Yom Kippur is the day of atonement, when the Jewish people abstain from physical pleasure. Purim is a day of celebration and joy. So which is more holy?
The festive holiday of Purim commemorates the Hitler-like scheme of the evil Haman, who planned to exterminate the Jewish people. To make a long story short, after Queen Esther and her cousin Mordechai discovered Haman’s evil plan to kill the Jews and convinced King Achashverosh to rescind the decree, the Jews were saved. In other words, “They tried to kill us, we won, let’s eat.” For more information on the Purim story, be sure to read the book of Esther, which can be found towards the back of your nearest Bible.
Have you ever noticed that there is another holiday on the Jewish calendar that seems to sound like “Purim”? The Torah calls the Day of Atonement, “Yom Hakippurim,” which can be translated as “A day that is like Purim.” Indeed, many of the mystically inclined sages throughout the generations have taught us that the holiday of Purim is so holy that even Yom Kippur – the day we suppose to be the absolute holiest day of the year – is only “like Purim,” but not as holy. Wow!
Why is Purim Ranked Above Yom Kippur?
One explanation is that Purim and Yom Kippur are exact opposites. Purim is the day or parties, joy, and, of course, food. Yom Kippur is solemn, serious, and a day of fasting. Nevertheless, even though they are opposites, they both allow us to achieve the same thing and reach the same goal: To get close to God. Just as we achieve atonement and get close to God through fasting, reflection, and prayer on Yom Kippur, so, too, on Purim we achieve the exact same thing through feasting and celebration. Yes, two different holidays, two different recipes, but one identical goal.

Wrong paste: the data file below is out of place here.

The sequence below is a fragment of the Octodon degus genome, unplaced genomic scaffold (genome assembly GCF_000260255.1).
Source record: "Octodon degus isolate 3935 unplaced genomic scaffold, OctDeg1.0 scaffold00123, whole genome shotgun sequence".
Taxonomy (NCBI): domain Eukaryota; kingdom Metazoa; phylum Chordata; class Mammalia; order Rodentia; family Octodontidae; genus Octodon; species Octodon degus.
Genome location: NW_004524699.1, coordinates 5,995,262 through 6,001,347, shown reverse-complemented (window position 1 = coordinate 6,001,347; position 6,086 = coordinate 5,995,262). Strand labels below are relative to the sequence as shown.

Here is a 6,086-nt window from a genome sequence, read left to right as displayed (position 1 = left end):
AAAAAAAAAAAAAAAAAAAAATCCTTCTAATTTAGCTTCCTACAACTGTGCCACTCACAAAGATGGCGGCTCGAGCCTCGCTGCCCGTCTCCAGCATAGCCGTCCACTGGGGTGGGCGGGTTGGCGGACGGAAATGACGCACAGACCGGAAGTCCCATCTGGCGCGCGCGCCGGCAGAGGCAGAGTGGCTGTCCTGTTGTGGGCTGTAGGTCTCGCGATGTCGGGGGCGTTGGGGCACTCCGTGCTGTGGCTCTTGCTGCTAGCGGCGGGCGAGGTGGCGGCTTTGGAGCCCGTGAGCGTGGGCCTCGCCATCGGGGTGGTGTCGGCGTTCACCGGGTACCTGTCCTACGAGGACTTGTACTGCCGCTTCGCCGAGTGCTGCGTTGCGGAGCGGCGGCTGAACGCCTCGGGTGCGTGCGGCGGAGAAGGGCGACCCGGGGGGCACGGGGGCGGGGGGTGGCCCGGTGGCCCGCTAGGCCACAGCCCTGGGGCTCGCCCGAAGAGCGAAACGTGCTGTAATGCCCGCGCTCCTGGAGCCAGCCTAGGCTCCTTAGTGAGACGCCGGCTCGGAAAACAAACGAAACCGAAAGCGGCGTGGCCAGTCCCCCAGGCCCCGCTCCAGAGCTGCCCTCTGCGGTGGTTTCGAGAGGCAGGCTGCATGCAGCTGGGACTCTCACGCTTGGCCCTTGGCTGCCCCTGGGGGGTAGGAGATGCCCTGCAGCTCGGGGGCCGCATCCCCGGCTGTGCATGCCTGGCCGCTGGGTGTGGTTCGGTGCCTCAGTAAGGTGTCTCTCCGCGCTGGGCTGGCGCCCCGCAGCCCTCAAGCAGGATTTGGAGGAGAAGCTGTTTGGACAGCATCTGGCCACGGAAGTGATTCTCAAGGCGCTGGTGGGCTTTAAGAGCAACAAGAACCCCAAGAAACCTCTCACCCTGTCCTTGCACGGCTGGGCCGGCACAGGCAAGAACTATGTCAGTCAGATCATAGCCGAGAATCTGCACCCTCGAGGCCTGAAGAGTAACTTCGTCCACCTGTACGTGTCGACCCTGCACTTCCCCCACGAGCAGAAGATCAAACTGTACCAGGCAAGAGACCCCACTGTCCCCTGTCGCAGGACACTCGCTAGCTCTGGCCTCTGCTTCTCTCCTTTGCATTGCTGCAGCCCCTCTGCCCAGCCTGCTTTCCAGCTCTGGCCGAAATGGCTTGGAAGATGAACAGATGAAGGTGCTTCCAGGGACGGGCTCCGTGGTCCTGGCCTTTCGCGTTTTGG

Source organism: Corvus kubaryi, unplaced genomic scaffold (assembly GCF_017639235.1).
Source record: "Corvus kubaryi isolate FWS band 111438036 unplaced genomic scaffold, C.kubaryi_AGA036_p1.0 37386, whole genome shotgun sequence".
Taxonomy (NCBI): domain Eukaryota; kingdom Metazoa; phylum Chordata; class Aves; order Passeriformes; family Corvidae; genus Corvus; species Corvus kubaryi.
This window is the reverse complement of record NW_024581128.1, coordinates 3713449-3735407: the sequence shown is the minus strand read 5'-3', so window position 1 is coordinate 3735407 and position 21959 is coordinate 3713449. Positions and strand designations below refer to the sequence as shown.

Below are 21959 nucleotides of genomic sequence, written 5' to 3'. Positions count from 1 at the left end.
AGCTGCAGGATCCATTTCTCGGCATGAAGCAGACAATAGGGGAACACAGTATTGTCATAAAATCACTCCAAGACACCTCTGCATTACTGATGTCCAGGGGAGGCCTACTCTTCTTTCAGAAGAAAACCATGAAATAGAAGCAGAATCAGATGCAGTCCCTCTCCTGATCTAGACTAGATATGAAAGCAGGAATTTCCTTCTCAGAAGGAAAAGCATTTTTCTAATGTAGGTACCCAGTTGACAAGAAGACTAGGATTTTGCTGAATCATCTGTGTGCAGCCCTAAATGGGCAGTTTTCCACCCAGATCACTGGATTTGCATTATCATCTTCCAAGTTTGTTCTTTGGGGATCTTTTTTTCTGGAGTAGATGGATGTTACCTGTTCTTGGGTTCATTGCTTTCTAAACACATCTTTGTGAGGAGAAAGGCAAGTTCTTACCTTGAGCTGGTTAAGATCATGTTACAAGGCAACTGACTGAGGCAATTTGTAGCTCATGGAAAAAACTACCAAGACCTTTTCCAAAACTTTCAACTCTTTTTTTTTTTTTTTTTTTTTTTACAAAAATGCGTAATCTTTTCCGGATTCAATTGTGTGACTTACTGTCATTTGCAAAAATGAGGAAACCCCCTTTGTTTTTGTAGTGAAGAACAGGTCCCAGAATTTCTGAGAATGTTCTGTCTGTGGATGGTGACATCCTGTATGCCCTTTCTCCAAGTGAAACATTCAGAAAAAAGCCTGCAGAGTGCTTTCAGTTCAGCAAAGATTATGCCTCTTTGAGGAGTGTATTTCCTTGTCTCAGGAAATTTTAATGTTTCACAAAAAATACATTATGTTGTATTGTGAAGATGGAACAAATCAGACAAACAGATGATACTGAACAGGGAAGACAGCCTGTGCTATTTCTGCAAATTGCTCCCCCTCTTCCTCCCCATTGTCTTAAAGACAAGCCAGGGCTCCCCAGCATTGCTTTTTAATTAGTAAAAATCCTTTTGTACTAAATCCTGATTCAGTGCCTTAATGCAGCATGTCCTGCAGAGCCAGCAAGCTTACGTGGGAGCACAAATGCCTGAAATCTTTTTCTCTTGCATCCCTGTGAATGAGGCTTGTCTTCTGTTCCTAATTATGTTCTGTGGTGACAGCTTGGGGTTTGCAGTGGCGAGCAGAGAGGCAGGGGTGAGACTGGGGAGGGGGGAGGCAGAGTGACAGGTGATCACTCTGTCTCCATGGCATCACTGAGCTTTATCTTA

It’s easy to understand that through fasting and prayer one can come close to God. But through feasting? The answer is that a person’s attitude and intention is what makes all the difference. If a person is feasting and celebrating with the sole intention of giving thanks and praise to God for saving us from the evil Haman, then that feasting and celebration is as beloved before God as fasting and praying. Indeed, with these intentions, the Purim meal becomes sanctified. Just as we sanctify Yom Kippur through fasting and prayer, Purim is sanctified through feasting and celebrations, not to mention the Purim mitzvot (good deeds) of giving gifts to our friends (and even our enemies!) and distributing charity to the poor. Our Rabbis teach us that the ability to connect with God via physical activities is even greater than when one withdraws from the physical world. In this way, Purim is said to be even greater than the holy, spiritual day of Yom Kippur.
In this way, Judaism is different than many other religions. Many others teach that the only way to come close to God is through suffering, pain, and other ascetic practices. Not Judaism. Although we believe that asceticism has its place, we strongly believe that focusing exclusively on the spiritual without an emphasis on the material will get you nowhere. As with everything in life, balance is the key. Balance in our service to God includes getting close to him in more “enjoyable” ways, as well.
Virtually half a year apart from one another, we invoke the physical on Purim, while on Yom Kippur we invoke the spiritual. They are two halves of a whole. Indeed, there is even a teaching that after the Messiah comes, all the holidays will be nullified, except for Purim and Yom Kippur, which will continue to be observed even in the Messianic era. Why? Because Purim and Yom Kippur teach us that there are two different, but equally important, ways in which mankind becomes close to God — both of which are essential.
By: United with Israel Staff
Happy Purim from Israel! Chag Sameach!